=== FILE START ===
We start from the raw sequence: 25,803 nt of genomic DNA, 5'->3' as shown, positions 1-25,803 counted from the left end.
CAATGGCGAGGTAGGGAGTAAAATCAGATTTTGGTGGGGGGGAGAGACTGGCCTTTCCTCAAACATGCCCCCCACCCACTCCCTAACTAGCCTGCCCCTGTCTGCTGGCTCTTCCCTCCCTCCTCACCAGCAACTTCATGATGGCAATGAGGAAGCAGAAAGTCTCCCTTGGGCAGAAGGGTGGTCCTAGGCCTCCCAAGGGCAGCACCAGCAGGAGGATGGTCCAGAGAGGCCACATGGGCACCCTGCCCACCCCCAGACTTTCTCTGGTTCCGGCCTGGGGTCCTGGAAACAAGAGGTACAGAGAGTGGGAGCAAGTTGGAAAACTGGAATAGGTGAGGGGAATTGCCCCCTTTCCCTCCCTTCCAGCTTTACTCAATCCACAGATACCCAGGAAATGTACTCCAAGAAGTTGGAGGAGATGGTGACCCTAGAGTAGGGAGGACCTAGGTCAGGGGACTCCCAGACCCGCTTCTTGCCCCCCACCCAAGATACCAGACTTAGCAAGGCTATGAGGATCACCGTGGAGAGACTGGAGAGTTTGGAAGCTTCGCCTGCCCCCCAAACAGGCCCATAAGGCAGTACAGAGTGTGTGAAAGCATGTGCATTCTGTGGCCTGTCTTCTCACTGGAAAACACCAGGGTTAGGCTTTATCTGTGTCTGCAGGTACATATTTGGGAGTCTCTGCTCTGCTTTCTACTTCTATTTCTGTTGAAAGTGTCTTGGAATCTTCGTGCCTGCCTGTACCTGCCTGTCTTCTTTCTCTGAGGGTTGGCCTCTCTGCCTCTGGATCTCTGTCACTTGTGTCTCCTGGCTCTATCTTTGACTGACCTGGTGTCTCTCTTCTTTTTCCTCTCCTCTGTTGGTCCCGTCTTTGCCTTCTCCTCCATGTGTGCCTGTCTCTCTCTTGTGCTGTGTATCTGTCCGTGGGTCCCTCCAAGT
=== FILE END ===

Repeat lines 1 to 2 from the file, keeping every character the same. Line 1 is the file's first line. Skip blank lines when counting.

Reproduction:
We start from the raw sequence: 25,803 nt of genomic DNA, 5'->3' as shown, positions 1-25,803 counted from the left end.
CAATGGCGAGGTAGGGAGTAAAATCAGATTTTGGTGGGGGGGAGAGACTGGCCTTTCCTCAAACATGCCCCCCACCCACTCCCTAACTAGCCTGCCCCTGTCTGCTGGCTCTTCCCTCCCTCCTCACCAGCAACTTCATGATGGCAATGAGGAAGCAGAAAGTCTCCCTTGGGCAGAAGGGTGGTCCTAGGCCTCCCAAGGGCAGCACCAGCAGGAGGATGGTCCAGAGAGGCCACATGGGCACCCTGCCCACCCCCAGACTTTCTCTGGTTCCGGCCTGGGGTCCTGGAAACAAGAGGTACAGAGAGTGGGAGCAAGTTGGAAAACTGGAATAGGTGAGGGGAATTGCCCCCTTTCCCTCCCTTCCAGCTTTACTCAATCCACAGATACCCAGGAAATGTACTCCAAGAAGTTGGAGGAGATGGTGACCCTAGAGTAGGGAGGACCTAGGTCAGGGGACTCCCAGACCCGCTTCTTGCCCCCCACCCAAGATACCAGACTTAGCAAGGCTATGAGGATCACCGTGGAGAGACTGGAGAGTTTGGAAGCTTCGCCTGCCCCCCAAACAGGCCCATAAGGCAGTACAGAGTGTGTGAAAGCATGTGCATTCTGTGGCCTGTCTTCTCACTGGAAAACACCAGGGTTAGGCTTTATCTGTGTCTGCAGGTACATATTTGGGAGTCTCTGCTCTGCTTTCTACTTCTATTTCTGTTGAAAGTGTCTTGGAATCTTCGTGCCTGCCTGTACCTGCCTGTCTTCTTTCTCTGAGGGTTGGCCTCTCTGCCTCTGGATCTCTGTCACTTGTGTCTCCTGGCTCTATCTTTGACTGACCTGGTGTCTCTCTTCTTTTTCCTCTCCTCTGTTGGTCCCGTCTTTGCCTTCTCCTCCATGTGTGCCTGTCTCTCTCTTGTGCTGTGTATCTGTCCGTGGGTCCCTCCAAGT